2. Does any well trained athlete, even on EPO, get 15% better over a winter?

3. If someone appears to ring high on the suspicion index, what are they actually doing about it? Do they want their team to compete with cyclists like that? Why aren't they flagging that rider to the appropriate authorities. If they aren't, then isn't that just a continuation of Omerta?

Why don't they have a policy that says they will flag to the authorities any rider that comes across as suspicious, including on their team. That would up the stakes.

On that note:

In addition, says Erker, ?Our policy is never to hire an athlete who has been coached by people whom we consider to be questionable. We ask a lot of questions and check into who the rider has worked with in the past,? he says. And over time, the team has built the kind of reputation within the pro peloton where potentially tainted riders don?t even bother contacting the team. ?We would rather lose, than win and have to wonder if one of our athletes was cheating,? says Carney.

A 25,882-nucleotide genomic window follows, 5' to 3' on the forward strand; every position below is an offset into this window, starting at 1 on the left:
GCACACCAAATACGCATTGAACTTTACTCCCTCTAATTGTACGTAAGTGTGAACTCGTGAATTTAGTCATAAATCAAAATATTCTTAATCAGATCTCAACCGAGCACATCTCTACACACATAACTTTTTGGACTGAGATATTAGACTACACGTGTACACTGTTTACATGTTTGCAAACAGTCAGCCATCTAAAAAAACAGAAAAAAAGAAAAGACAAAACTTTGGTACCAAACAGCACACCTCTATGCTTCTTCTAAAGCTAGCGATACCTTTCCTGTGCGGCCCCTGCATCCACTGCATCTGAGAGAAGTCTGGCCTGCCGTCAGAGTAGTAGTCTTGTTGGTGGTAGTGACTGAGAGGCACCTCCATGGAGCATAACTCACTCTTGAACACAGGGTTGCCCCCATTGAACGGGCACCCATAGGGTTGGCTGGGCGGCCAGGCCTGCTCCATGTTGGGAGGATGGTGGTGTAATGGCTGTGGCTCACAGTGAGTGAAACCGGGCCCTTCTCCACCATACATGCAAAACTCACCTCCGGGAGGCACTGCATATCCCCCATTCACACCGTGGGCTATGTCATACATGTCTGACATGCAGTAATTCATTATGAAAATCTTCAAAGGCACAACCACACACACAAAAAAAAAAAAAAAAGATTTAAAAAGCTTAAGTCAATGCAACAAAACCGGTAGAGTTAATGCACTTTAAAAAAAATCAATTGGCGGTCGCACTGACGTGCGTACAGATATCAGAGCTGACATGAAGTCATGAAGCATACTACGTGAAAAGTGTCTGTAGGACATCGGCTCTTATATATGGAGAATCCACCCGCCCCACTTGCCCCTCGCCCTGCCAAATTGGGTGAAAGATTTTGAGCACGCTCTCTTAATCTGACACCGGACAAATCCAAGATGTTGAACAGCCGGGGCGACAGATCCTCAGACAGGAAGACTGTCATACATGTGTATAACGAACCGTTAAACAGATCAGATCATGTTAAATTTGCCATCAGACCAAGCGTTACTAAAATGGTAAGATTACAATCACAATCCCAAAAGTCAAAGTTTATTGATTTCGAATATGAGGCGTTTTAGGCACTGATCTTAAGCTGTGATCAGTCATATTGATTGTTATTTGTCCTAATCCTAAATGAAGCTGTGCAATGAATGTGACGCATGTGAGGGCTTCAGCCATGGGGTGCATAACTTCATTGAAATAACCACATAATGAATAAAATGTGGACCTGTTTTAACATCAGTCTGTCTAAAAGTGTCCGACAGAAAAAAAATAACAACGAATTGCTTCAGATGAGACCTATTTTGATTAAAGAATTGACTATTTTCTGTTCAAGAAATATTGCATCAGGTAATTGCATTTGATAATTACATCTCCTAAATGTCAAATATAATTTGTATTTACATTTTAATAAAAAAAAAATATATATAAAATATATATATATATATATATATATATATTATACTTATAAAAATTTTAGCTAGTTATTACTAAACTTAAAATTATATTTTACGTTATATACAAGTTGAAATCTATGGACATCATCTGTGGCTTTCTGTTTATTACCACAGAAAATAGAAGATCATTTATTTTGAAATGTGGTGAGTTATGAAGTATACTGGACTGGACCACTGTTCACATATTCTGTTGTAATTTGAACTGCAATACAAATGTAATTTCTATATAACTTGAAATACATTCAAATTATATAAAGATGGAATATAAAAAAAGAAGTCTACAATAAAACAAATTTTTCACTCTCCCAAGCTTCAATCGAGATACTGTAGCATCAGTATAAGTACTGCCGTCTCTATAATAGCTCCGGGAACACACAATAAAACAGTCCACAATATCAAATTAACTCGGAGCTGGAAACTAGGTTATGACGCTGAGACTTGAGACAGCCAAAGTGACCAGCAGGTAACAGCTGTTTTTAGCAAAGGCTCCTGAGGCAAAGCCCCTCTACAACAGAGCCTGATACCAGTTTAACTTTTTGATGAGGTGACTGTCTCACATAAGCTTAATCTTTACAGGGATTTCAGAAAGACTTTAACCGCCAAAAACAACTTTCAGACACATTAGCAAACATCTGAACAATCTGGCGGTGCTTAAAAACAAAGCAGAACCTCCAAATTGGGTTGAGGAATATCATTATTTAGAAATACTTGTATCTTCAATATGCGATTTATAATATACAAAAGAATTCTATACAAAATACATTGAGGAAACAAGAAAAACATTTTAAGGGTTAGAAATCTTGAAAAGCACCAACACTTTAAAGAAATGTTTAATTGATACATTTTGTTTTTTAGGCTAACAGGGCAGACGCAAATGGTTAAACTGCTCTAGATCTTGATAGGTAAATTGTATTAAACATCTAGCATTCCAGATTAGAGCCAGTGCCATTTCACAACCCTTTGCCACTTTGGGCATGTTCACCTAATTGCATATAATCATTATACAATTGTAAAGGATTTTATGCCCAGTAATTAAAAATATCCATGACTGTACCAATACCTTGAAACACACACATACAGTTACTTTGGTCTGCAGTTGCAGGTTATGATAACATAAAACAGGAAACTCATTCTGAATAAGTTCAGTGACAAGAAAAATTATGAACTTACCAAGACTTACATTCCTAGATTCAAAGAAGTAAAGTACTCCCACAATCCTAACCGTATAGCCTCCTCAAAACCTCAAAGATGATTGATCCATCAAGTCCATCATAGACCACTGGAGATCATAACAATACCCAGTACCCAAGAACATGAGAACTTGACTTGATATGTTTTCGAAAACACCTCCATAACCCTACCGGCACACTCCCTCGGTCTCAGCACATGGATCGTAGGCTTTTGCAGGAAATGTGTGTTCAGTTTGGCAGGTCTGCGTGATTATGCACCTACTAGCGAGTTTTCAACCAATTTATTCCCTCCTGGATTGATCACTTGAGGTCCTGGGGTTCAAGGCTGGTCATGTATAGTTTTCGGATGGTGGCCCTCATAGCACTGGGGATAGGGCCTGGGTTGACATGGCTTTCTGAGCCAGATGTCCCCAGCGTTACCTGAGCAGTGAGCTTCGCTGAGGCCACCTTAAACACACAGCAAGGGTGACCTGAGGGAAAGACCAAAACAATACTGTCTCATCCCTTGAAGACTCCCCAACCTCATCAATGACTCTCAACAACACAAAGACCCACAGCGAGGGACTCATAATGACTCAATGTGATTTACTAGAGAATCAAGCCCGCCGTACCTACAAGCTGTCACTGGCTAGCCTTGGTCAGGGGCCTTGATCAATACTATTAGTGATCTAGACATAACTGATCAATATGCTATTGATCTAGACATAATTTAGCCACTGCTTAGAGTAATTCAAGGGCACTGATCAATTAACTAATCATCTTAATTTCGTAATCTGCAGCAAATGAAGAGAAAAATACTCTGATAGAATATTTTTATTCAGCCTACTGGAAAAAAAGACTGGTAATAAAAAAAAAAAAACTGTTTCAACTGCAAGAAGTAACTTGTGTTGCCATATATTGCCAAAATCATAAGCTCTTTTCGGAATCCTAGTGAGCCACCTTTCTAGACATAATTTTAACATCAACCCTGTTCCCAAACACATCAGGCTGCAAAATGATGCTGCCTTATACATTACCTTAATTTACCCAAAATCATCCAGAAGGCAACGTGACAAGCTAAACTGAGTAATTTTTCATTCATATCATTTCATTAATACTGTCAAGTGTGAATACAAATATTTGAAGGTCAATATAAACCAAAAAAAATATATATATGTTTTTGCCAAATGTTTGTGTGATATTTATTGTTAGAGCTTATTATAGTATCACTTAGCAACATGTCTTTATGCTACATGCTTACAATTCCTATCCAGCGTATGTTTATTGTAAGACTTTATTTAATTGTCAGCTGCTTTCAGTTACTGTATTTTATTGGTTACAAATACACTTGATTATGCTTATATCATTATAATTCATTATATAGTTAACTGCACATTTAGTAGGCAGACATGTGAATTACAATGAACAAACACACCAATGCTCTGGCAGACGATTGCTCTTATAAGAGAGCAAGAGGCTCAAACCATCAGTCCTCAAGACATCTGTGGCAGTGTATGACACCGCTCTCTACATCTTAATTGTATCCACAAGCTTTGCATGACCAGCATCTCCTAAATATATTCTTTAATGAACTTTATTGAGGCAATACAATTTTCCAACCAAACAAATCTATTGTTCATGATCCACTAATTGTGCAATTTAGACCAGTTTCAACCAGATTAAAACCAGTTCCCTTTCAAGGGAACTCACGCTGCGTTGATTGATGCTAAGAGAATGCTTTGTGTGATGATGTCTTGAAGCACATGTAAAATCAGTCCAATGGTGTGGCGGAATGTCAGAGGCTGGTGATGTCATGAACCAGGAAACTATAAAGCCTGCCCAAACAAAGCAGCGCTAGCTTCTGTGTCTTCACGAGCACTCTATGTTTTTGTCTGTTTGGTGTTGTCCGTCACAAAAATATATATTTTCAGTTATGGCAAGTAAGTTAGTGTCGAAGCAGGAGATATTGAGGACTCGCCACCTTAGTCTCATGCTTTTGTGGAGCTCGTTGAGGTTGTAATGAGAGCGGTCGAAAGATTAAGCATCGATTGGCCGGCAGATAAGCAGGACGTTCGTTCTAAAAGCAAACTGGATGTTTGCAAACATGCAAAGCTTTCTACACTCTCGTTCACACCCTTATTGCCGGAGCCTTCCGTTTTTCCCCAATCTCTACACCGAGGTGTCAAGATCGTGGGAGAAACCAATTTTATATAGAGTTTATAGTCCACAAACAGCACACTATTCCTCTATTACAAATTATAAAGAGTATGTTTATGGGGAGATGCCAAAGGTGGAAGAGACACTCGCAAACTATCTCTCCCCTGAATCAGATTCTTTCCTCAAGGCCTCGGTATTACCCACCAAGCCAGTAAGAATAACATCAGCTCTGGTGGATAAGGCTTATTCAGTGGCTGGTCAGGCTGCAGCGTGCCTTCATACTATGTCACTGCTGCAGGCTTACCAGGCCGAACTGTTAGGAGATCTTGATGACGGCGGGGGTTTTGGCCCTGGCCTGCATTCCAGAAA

Ok, how did they decide what people were questionable? Do they have any special insight? If they do, they why don't they report these people? There are lots of lines of communication open - remember the UCI's hotline, for example?

How do we know that they have a complete list of questionable people?

I'll bet we could add a name or two that would put some of their past teammates into question.

Arguably, though, in cycling who isn't questionable? Can there really be anyone with a decent history of shepherding successful athletes that hasn't had a few dopers under their tutelage?

Thus, statements like that ultimately come off as grandstanding fluff.

Talk is cheap. What are they really doing to move the anti-doping cause forward.

Dave.
 
D-Queued said: